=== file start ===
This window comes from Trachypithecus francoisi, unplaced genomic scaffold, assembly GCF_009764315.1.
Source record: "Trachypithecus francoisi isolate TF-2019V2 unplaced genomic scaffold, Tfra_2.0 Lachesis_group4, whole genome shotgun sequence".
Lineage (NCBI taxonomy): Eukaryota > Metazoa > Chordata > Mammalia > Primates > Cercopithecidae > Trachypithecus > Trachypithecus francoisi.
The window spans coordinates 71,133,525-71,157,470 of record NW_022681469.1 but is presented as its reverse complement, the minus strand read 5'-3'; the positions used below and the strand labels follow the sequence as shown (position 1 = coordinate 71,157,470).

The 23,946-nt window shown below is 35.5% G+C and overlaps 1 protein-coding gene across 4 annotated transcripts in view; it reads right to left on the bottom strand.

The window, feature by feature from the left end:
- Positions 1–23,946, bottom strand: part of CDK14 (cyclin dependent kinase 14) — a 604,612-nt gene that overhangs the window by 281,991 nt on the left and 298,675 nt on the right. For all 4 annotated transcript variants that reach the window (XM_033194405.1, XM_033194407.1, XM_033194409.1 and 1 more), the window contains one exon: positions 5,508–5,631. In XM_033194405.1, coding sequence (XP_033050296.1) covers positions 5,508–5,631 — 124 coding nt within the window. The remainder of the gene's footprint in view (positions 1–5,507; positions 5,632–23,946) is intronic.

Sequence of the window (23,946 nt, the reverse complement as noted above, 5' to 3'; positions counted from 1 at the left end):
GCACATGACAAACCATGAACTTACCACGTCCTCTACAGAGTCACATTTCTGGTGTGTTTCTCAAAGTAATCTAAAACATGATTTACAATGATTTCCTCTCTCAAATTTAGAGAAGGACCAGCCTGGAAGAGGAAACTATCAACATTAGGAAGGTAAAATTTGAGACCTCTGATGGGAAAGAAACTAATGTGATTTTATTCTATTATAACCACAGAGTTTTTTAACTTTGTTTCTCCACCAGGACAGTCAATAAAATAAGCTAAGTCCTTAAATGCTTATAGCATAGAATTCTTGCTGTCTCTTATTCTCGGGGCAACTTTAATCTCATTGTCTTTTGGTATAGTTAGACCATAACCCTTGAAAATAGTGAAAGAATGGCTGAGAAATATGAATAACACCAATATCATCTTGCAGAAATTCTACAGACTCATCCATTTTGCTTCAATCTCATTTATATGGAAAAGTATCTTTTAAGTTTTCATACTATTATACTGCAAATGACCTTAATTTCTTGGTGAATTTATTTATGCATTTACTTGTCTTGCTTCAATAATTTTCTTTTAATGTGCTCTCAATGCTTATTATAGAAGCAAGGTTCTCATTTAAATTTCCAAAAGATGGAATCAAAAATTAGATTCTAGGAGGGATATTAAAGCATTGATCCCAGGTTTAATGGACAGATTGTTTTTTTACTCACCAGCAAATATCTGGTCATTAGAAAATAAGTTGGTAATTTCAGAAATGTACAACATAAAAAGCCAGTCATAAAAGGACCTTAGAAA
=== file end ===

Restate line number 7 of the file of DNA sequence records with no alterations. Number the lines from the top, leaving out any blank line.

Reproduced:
- Positions 1–23,946, bottom strand: part of CDK14 (cyclin dependent kinase 14) — a 604,612-nt gene that overhangs the window by 281,991 nt on the left and 298,675 nt on the right. For all 4 annotated transcript variants that reach the window (XM_033194405.1, XM_033194407.1, XM_033194409.1 and 1 more), the window contains one exon: positions 5,508–5,631. In XM_033194405.1, coding sequence (XP_033050296.1) covers positions 5,508–5,631 — 124 coding nt within the window. The remainder of the gene's footprint in view (positions 1–5,507; positions 5,632–23,946) is intronic.